Foundation Phase

In the foundation phase the focus is on basic life skills, developmental skills, continence, dressing, feeding and basic academics. Children are also taught and encouraged to play by themselves and in groups. Physical Education periods allow for additional playtime and developmentally graded physical activities. Many parents report of how their children have started to play with toys that were previously ignored, and that the children's communication skills to indicate basic needs have improved. This often improves the quality of life for the whole family at home.

Self Help
Table Habits: The expected outcome is that the learner needs to be able to feed himself and take liquids independently and without messing. The highest level of achievement is that the learner should be using a knife to peel fruit and slice bread safely.
Mobility: The learner's ability to move around and know his environment. Crossing a road and using public transport without constant supervision is the highest level of achievement.
Toilet and Sanitation: The learner is expected to take care of his own personal hygiene, including washing and drying hands, wiping and blowing his nose, washing face, brushing teeth, combing hair and the highest level of achievement is being able to bath or wash himself.
Dressing: Tasks vary from basic dressing tasks, such as assisting to dress himself and taking off socks and shoes, to selecting his own clothing, tying shoelaces, putting on a belt or tying a bow.

Functional Academics
Language: Learners are expected to listen to full instructions before starting a task, use alternative communication systems if appropriate, communicate name and surname, reply to simple questions and relate everyday experiences.
Differences: The learner knows and differentiates between boys and girls, colours, sizes, time of day, days of the week, read time to the hour and associate certain events with certain times of day.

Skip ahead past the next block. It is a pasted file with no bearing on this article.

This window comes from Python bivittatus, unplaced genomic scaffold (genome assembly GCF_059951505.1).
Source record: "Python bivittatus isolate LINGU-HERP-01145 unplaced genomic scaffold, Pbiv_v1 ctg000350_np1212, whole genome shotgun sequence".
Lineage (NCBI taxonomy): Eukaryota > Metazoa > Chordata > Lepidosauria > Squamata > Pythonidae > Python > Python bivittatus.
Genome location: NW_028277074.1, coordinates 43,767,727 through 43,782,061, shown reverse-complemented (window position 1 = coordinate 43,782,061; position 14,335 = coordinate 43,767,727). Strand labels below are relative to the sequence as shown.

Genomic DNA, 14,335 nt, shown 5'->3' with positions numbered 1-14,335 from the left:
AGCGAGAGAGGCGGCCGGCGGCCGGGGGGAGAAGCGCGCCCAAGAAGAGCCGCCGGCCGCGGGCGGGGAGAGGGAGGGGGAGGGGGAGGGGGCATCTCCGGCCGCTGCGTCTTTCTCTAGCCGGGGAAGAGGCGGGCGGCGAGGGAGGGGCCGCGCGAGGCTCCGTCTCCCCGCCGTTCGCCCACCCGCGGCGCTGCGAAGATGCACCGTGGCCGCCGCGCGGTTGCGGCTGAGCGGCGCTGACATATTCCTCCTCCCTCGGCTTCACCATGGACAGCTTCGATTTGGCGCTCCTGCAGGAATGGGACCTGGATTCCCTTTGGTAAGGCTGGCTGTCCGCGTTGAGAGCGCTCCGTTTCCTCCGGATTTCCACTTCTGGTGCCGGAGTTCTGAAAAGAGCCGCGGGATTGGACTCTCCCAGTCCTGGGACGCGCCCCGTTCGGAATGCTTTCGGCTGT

Number Work: Number work starts with knowing the difference between one and many, and progresses to adding and subtracting to a total of 13. Rote counting to 30, recognising coins and adding to make a total of 20c, reading numbers to 10 and arranging objects in size order are also included.
Paper and Pencil Work: The learner can hold a pencil, copy and draw graded shapes, read, write and recognise his own name, surname and age, read and write numbers to 20, read and recognise words of everyday vocabulary.

Play Activities: Tasks taught vary from playing by himself in the company of others to singing, dancing and entertaining others, playing simple board games to participating in competitive team sport.
Class and Home Activities: The learner is expected to fetch and deliver items, buy items, understand the value of money, take on minor responsibilities without being reminded and do multi-stepped tasks without supervision.

Dexterity (Fine Motor Control): Stringing large beads, unscrewing a lid, cutting with scissors, folding paper and sewing on tapestry cloth are some of the tasks required.
Agility (Gross Motor Control): Throwing, jumping, catching, carrying, hopping, rolling, skipping rope and all other gross motor movements are taught and assessed.